First Cancer Patient Receives mRNA Melanoma Vaccine In New Clinical Trial

Experimental mRNA vaccines could be the key to battling cancer. Image Credit: CNK02/Shutterstock.com

When research into mRNA vaccines was ramped up and they were thrust into the spotlight in the relentless fight against COVID-19, speculation began as to how the innovations could impact other areas of medicine.  

Now, another large milestone has been reached to that end, with the first patient in the Phase II trial of the BioNTech mRNA cancer vaccine receiving their first dose. The BNT111 treatment will be combined with an existing immunotherapy drug and aims to combat a specific type of advanced melanoma. 

The trial is open-label (meaning both the researchers and participants know which is control and which is experimental) and randomized, involving 120 patients. It will evaluate the overall response rate of BNT11 when used in partnership with cemiplimab (brand name Libtayo), as well as duration and safety of the treatment. Riding off of promising results from the Phase I trial, hopes are high that the treatment will elicit a strong and safe antibody response.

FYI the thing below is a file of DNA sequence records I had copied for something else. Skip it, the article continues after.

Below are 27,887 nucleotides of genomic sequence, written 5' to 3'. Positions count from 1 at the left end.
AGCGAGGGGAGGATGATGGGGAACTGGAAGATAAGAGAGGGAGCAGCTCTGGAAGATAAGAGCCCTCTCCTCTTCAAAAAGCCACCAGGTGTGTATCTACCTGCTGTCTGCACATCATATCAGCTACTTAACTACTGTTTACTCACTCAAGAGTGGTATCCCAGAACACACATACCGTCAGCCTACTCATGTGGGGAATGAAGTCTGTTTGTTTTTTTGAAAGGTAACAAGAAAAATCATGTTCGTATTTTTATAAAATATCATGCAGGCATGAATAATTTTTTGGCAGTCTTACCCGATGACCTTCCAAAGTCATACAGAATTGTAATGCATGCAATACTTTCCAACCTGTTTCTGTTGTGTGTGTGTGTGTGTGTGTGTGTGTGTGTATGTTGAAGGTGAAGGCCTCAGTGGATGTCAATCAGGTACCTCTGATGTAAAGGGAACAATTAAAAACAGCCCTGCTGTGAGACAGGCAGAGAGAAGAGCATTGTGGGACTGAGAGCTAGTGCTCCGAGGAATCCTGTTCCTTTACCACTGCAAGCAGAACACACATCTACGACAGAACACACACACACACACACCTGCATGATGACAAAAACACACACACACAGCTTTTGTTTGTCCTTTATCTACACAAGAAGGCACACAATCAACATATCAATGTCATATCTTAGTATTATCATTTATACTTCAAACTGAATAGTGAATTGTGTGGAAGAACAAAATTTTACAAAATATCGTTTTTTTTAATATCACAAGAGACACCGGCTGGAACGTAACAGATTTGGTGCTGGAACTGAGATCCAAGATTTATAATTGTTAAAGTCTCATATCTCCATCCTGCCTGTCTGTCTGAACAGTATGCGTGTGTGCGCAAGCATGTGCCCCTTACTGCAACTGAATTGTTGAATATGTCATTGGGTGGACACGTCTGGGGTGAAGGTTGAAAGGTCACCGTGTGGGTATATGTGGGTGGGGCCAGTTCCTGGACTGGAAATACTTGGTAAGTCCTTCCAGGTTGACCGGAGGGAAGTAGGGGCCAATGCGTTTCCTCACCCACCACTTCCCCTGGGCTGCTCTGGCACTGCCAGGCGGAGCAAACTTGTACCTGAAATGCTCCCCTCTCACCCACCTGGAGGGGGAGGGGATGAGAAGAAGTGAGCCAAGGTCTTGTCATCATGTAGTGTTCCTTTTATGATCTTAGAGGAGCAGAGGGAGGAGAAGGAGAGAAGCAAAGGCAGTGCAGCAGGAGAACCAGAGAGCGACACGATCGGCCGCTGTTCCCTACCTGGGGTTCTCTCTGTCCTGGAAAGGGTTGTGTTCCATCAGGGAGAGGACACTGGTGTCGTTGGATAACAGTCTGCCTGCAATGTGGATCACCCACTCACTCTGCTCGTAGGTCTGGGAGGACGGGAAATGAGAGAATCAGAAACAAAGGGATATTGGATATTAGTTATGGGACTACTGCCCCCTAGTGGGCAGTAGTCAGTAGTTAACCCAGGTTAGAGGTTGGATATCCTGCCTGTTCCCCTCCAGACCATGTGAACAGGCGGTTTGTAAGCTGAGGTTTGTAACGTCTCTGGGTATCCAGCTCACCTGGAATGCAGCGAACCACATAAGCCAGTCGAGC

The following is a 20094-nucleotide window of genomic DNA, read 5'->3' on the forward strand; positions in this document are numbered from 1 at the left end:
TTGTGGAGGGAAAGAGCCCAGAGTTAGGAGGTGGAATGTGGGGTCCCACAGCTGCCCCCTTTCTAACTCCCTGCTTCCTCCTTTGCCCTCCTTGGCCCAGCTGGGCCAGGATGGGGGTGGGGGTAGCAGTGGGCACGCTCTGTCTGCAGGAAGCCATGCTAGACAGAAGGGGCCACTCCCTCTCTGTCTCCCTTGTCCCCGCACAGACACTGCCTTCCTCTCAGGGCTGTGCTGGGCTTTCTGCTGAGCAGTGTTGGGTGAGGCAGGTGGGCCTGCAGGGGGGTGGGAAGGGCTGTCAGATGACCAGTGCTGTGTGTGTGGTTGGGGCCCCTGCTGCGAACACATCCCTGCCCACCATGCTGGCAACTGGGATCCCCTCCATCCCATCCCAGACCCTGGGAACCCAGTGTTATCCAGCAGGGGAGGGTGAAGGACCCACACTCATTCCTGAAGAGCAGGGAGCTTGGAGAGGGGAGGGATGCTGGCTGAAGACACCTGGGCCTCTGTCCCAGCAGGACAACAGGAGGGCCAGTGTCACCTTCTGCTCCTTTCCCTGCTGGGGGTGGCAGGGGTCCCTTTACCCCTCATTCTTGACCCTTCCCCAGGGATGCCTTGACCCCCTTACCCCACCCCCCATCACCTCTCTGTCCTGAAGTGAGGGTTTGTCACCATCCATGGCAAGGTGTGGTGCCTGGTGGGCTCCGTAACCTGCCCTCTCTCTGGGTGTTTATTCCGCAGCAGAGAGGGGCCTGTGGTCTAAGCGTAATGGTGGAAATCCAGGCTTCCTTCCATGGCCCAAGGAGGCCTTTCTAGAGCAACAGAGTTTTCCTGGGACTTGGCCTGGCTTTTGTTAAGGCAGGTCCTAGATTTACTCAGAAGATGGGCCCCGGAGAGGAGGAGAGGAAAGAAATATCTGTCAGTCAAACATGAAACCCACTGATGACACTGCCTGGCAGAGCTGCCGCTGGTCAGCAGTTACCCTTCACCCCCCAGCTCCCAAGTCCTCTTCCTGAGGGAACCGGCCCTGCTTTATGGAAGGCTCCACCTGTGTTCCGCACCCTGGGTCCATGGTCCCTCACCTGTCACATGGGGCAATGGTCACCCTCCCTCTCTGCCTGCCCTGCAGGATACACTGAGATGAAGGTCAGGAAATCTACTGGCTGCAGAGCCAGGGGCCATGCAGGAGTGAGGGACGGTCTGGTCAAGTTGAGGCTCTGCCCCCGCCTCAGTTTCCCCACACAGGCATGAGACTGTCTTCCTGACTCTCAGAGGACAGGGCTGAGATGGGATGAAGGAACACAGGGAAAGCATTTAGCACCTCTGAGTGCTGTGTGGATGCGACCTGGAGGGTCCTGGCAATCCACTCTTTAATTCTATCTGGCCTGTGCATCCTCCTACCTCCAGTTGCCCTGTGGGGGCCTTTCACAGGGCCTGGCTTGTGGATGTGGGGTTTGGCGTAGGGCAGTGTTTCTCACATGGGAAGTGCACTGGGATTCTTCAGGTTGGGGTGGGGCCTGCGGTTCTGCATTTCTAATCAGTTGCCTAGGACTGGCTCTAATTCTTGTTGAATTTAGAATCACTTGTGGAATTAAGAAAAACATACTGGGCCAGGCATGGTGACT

“Our vision is to harness the power of the immune system against cancer and infectious diseases. We were able to demonstrate the potential of mRNA vaccines in addressing COVID-19. We must not forget, that cancer is also a global health threat, even worse than the current pandemic,“ said Özlem Türeci, M.D., Co-founder and Chief Medical Officer of BioNTech, in a statement

“BNT111 has already shown a favorable safety profile and encouraging preliminary results in early clinical evaluation. With the start of patient treatment in our Phase 2 trial, we are encouraged to continue on our initial path to realize the potential of mRNA vaccines for cancer patients.” 

BNT111 is an experimental anti-cancer mRNA treatment as part of BioNTech’s FixVac platform. This involves multiple immunotherapy treatments that contain the cellular instructions to create antigens that are shared between cancer types, which are administered to patients in an attempt to induce the immune system into producing antibodies against them. Through doing so, the immune system becomes "trained" into destroying tumors before they become problematic. BNT111 is the most advanced treatment in the FixVac pipeline, and targets four antigens – at least one of these antigens are present in over 90 percent of metastatic melanoma cases. 

Alongside BNT111, BNT112 (an experimental treatment against Castration Resistant Prostate Cancer, currently in Phase 1 trials) and BNT113 (another mRNA treatment against HPV-positive head and neck cancers, also in Phase 1 trials) are being tested to further BioNTech’s mRNA platform. Such vaccines could provide huge leaps in survival rates of complex and advanced cancers.

 


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